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Why would Qoheleth be disappointed over wisdom? If wisdom is better than foolishness, then what does it lack?

William Pemble writes:

Of the vanity and weakness of it, from the common event that befalls both the wise and the foolish 19; from which no man’s wisdom can exempt himself, not the wisest – even to me – the wisest of men, the same lot befalls that to others:  and therefore there is in this respect no cause why a man should study to be more learned than another, which is also a great vanity, verses 14 & 15.

This agreement between wisdom and folly is confirmed by the argument, there are two evils common with the wise man and the fool: (1) Oblivion, the persons and doings both of the wise and foolish shall be forgotten in succeeding ages. (2) Death, which seizes on the wise man as well as on the fool, verse 16.

This agreement between wisdom and folly is amplified by the effect it wrought in Solomon, viz, A hatred of life, as a thing not lovely nor desirable, if it be separated from all true contentment, which he could not find in anything under the sun; all being evil, i.e., troublesome, grievous, vain and vexing, verse 17.  Wherein Solomon shows that himself did, and every man will do, as he is a natural man, viz, rather wish for death than miss of comfort and happiness in his life, and desire rather than not to be, than to be perpetually unhappy.

What is the link between death, wisdom and foolishness? Why is this a frustration?

What is the problem with being forgotten? What does he want with remembrance? What is he seeking?

Why does God not give us perpetual remembrance in this life?

Consider the problem of hypocrisy:

Beware of practicing your righteousness before other people in order to be seen by them, for then you will have no reward from your Father who is in heaven. Matthew 6:1 (ESV)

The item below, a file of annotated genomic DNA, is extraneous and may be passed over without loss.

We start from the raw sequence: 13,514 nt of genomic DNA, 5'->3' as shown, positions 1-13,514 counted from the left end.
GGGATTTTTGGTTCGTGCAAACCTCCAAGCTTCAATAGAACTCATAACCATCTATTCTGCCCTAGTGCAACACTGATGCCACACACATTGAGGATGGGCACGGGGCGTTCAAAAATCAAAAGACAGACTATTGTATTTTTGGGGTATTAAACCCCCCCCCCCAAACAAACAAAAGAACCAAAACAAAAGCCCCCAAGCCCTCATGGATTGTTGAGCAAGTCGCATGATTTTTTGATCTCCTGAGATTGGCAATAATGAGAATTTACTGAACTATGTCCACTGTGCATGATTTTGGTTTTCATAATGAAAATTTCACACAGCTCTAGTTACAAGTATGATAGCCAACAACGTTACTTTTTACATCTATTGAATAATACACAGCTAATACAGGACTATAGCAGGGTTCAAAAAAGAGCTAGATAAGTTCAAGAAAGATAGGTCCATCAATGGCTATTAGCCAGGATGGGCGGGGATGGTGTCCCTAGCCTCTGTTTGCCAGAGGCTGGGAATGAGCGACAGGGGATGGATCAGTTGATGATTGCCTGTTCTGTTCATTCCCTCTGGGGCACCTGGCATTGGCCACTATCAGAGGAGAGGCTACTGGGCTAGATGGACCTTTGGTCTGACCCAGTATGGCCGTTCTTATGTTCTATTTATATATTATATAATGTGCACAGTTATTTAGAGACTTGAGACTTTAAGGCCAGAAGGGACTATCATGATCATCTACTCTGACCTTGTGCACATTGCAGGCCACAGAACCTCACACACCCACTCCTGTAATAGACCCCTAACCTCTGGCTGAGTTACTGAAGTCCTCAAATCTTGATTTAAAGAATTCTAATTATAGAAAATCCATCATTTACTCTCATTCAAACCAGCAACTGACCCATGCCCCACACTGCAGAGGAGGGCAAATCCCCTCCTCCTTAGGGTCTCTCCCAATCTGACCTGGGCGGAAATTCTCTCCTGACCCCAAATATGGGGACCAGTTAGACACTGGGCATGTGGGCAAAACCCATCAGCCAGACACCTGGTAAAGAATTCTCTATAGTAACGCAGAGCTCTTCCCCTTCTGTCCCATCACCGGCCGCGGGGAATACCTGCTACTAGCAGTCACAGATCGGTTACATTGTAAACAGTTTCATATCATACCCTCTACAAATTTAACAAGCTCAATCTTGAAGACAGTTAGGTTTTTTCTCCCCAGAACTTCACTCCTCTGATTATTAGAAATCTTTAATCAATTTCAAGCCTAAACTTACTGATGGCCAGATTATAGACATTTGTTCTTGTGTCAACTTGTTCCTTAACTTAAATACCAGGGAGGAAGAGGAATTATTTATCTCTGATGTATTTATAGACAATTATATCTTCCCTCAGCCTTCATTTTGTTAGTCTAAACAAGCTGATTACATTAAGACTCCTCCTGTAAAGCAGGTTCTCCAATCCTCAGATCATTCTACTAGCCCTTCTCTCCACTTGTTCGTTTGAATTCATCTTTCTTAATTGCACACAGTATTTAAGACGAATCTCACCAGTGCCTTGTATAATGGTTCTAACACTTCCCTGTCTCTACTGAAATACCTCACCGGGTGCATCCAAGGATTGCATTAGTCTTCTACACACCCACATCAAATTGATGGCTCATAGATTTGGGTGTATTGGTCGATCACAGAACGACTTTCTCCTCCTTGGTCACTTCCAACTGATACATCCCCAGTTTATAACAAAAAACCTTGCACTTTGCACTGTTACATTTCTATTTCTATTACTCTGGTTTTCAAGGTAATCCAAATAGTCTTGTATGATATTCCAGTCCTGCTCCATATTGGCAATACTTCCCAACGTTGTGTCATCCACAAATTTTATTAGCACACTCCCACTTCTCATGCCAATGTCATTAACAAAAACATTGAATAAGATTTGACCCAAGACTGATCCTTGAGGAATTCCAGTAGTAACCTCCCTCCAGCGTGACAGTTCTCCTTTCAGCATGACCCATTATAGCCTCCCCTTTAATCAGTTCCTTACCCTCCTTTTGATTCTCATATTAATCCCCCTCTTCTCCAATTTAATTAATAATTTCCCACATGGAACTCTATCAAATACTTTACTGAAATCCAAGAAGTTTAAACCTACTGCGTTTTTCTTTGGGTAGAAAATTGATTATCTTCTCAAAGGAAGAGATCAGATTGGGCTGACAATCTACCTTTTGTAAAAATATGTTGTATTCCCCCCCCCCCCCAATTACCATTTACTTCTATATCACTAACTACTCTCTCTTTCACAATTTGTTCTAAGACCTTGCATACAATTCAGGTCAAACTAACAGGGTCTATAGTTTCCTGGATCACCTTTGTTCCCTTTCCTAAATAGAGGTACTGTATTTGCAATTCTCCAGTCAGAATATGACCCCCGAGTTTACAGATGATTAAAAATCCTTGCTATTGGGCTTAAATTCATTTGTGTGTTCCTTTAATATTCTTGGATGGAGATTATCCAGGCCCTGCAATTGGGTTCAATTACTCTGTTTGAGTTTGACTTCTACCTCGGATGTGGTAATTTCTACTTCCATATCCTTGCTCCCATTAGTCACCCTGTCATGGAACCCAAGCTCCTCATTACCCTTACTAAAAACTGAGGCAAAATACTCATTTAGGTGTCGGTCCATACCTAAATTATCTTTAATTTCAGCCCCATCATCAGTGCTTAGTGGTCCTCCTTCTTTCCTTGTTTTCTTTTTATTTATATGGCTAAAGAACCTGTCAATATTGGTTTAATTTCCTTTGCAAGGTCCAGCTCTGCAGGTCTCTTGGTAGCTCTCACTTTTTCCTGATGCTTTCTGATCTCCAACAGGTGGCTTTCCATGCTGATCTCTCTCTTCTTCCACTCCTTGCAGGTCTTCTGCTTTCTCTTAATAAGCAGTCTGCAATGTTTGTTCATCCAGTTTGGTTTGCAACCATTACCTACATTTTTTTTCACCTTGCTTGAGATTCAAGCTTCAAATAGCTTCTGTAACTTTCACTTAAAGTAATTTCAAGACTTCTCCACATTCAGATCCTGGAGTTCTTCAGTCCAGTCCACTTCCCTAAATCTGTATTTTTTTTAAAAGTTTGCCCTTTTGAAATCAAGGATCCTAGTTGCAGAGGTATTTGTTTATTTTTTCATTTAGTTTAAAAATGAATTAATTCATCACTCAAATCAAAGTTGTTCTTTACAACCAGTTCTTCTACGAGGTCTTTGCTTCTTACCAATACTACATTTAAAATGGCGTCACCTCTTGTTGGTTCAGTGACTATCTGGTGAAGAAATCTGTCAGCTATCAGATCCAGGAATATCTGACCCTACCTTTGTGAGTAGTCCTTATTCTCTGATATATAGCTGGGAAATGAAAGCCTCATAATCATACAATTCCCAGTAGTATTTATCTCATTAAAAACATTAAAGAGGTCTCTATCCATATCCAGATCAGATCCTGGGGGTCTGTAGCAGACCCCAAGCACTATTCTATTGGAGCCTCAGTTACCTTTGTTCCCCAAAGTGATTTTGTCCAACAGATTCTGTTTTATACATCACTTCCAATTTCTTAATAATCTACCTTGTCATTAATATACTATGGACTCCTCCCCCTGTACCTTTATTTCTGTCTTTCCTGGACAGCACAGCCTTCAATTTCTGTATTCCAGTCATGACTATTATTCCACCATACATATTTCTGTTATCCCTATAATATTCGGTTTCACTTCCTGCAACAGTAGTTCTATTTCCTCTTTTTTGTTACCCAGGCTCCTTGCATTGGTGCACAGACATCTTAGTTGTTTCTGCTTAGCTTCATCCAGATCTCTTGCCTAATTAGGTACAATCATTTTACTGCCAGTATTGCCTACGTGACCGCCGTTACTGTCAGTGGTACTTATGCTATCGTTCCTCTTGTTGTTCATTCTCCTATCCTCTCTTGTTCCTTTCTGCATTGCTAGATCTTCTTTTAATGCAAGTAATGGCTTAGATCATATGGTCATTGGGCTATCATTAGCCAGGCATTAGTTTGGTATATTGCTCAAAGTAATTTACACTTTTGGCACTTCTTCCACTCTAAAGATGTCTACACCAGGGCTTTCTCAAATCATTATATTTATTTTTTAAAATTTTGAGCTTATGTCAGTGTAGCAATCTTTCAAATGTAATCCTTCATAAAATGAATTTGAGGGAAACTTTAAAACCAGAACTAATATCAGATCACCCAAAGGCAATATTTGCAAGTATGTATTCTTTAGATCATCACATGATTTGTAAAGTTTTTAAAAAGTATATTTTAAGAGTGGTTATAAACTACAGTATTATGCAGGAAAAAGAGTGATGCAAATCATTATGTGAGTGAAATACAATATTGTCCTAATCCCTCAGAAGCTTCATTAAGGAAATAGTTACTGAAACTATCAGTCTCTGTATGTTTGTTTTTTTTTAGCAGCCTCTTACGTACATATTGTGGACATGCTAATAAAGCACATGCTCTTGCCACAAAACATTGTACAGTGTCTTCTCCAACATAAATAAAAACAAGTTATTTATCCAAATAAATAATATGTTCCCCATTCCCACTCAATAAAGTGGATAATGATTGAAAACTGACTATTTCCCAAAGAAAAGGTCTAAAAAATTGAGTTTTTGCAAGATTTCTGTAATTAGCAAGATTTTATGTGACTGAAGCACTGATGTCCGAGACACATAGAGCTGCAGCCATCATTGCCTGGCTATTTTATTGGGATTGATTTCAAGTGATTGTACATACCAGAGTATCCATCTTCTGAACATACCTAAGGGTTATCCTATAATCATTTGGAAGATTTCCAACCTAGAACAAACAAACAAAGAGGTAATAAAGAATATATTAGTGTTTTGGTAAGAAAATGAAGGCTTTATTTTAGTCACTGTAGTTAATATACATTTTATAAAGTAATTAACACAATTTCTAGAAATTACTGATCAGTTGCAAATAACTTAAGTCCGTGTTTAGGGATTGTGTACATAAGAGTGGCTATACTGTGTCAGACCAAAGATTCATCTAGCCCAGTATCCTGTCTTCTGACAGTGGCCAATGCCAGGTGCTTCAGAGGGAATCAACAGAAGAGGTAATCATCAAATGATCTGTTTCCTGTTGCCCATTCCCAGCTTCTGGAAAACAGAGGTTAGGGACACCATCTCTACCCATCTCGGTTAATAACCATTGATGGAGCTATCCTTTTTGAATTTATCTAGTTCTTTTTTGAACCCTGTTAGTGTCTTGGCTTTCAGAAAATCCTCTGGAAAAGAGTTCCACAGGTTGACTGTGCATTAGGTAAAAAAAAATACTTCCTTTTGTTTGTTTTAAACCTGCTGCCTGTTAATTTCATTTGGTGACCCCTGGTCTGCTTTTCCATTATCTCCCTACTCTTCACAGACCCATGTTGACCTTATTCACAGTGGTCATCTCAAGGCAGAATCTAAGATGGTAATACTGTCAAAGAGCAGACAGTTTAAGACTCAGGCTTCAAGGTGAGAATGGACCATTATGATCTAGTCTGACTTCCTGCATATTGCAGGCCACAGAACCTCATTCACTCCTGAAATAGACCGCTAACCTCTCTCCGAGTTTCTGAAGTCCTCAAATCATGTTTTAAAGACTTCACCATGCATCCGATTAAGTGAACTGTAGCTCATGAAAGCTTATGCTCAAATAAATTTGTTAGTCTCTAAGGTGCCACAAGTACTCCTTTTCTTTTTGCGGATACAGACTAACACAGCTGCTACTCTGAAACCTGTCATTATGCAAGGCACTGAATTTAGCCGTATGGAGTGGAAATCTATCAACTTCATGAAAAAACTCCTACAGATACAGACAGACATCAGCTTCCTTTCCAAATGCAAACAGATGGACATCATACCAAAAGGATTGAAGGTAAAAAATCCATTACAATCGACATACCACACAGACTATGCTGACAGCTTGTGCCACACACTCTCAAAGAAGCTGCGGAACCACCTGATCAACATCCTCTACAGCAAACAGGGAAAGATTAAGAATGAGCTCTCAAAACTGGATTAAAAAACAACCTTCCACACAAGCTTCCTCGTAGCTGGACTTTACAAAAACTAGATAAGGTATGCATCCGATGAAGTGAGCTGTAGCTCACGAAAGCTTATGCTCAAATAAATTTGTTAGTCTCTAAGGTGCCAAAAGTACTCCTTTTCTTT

Isn’t memory a form of “being seen”?   Whose attention should we seek:

But when you pray, go into your room and shut the door and pray to your Father who is in secret. And your Father who sees in secret will reward you. Matthew 6:6 (ESV)

Does God ever forget? Why should we concern ourselves with eternal remembrance upon earth, when the opinion of other human beings should not concern us while we are alive? This is not a minor point: we must either seek glory/opinion of men or we must seek it from God:

How can you believe, when you receive glory from one another and do not seek the glory that comes from the only God? John 5:44 (ESV)

Thus, by cutting of the remembrance on earth, God forces us into a place where we must seek glory from God. And, if we do not seek glory from God we cannot have God – we cannot have “faith” and thus we cannot have redemption and salvation in Jesus Christ.

Again, see the pattern with temptation:

1) Wisdom: God says seek glory from me alone. If you seek if from the creature, you cannot have me.

2) Avoid the temptation: Therefore, God cuts us from the temptation – Qoheleth says plainly: it is an undying frustration to seek glory from men, because they can’t give it to you. At most you’ll receive a few years of glory (and not very useful glory at that).

3) Seek the greater glory and joy: But we were created for an “eternal weight of glory” (2 Cor. 4:17). In fact, all troubles in this life, rather than being a means of frustration (which they are when we seek glory from them) become a means, a gateway to the eternal glory of God (2 Cor. 4:16-18; 1 Peter 1:3-9).